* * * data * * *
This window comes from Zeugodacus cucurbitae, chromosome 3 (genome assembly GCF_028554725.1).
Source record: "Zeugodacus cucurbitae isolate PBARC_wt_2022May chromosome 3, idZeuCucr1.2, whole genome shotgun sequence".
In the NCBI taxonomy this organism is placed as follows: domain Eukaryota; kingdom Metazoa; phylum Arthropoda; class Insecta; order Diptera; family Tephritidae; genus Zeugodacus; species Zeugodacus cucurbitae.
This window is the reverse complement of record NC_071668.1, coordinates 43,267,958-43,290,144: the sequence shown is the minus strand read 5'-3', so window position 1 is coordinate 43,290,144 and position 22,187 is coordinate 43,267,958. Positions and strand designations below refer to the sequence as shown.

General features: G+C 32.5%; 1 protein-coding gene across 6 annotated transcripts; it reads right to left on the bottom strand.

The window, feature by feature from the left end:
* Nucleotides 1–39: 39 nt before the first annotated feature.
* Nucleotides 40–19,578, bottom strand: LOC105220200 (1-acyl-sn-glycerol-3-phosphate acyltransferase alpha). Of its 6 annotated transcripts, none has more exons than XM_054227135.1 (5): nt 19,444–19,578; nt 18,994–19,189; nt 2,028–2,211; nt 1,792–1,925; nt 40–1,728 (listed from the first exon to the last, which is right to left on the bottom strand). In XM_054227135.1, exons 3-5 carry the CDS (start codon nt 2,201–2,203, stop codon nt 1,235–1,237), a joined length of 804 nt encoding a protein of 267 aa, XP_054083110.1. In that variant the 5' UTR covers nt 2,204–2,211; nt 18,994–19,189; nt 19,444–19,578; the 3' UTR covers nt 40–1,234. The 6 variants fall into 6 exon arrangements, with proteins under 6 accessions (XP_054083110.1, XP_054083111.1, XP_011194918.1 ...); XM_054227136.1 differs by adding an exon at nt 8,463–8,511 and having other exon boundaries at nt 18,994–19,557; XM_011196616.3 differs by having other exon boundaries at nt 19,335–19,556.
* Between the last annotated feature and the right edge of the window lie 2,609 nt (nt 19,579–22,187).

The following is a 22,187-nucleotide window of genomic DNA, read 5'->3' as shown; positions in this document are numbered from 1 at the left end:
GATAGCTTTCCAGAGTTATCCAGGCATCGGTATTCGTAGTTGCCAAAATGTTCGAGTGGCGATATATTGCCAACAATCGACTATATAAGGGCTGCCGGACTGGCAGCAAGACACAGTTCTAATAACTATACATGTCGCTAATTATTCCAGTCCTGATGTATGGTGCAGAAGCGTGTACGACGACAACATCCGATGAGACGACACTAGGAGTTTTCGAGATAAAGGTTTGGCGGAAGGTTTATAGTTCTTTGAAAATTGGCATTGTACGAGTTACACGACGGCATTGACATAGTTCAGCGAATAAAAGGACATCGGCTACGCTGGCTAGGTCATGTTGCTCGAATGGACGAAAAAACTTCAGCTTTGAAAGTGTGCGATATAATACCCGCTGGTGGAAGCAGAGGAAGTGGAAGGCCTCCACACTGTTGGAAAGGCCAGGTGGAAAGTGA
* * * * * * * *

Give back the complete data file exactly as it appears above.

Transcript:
This window comes from Zeugodacus cucurbitae, chromosome 3 (genome assembly GCF_028554725.1).
Source record: "Zeugodacus cucurbitae isolate PBARC_wt_2022May chromosome 3, idZeuCucr1.2, whole genome shotgun sequence".
In the NCBI taxonomy this organism is placed as follows: domain Eukaryota; kingdom Metazoa; phylum Arthropoda; class Insecta; order Diptera; family Tephritidae; genus Zeugodacus; species Zeugodacus cucurbitae.
This window is the reverse complement of record NC_071668.1, coordinates 43,267,958-43,290,144: the sequence shown is the minus strand read 5'-3', so window position 1 is coordinate 43,290,144 and position 22,187 is coordinate 43,267,958. Positions and strand designations below refer to the sequence as shown.

General features: G+C 32.5%; 1 protein-coding gene across 6 annotated transcripts; it reads right to left on the bottom strand.

The window, feature by feature from the left end:
* Nucleotides 1–39: 39 nt before the first annotated feature.
* Nucleotides 40–19,578, bottom strand: LOC105220200 (1-acyl-sn-glycerol-3-phosphate acyltransferase alpha). Of its 6 annotated transcripts, none has more exons than XM_054227135.1 (5): nt 19,444–19,578; nt 18,994–19,189; nt 2,028–2,211; nt 1,792–1,925; nt 40–1,728 (listed from the first exon to the last, which is right to left on the bottom strand). In XM_054227135.1, exons 3-5 carry the CDS (start codon nt 2,201–2,203, stop codon nt 1,235–1,237), a joined length of 804 nt encoding a protein of 267 aa, XP_054083110.1. In that variant the 5' UTR covers nt 2,204–2,211; nt 18,994–19,189; nt 19,444–19,578; the 3' UTR covers nt 40–1,234. The 6 variants fall into 6 exon arrangements, with proteins under 6 accessions (XP_054083110.1, XP_054083111.1, XP_011194918.1 ...); XM_054227136.1 differs by adding an exon at nt 8,463–8,511 and having other exon boundaries at nt 18,994–19,557; XM_011196616.3 differs by having other exon boundaries at nt 19,335–19,556.
* Between the last annotated feature and the right edge of the window lie 2,609 nt (nt 19,579–22,187).

The following is a 22,187-nucleotide window of genomic DNA, read 5'->3' as shown; positions in this document are numbered from 1 at the left end:
GATAGCTTTCCAGAGTTATCCAGGCATCGGTATTCGTAGTTGCCAAAATGTTCGAGTGGCGATATATTGCCAACAATCGACTATATAAGGGCTGCCGGACTGGCAGCAAGACACAGTTCTAATAACTATACATGTCGCTAATTATTCCAGTCCTGATGTATGGTGCAGAAGCGTGTACGACGACAACATCCGATGAGACGACACTAGGAGTTTTCGAGATAAAGGTTTGGCGGAAGGTTTATAGTTCTTTGAAAATTGGCATTGTACGAGTTACACGACGGCATTGACATAGTTCAGCGAATAAAAGGACATCGGCTACGCTGGCTAGGTCATGTTGCTCGAATGGACGAAAAAACTTCAGCTTTGAAAGTGTGCGATATAATACCCGCTGGTGGAAGCAGAGGAAGTGGAAGGCCTCCACACTGTTGGAAAGGCCAGGTGGAAAGTGA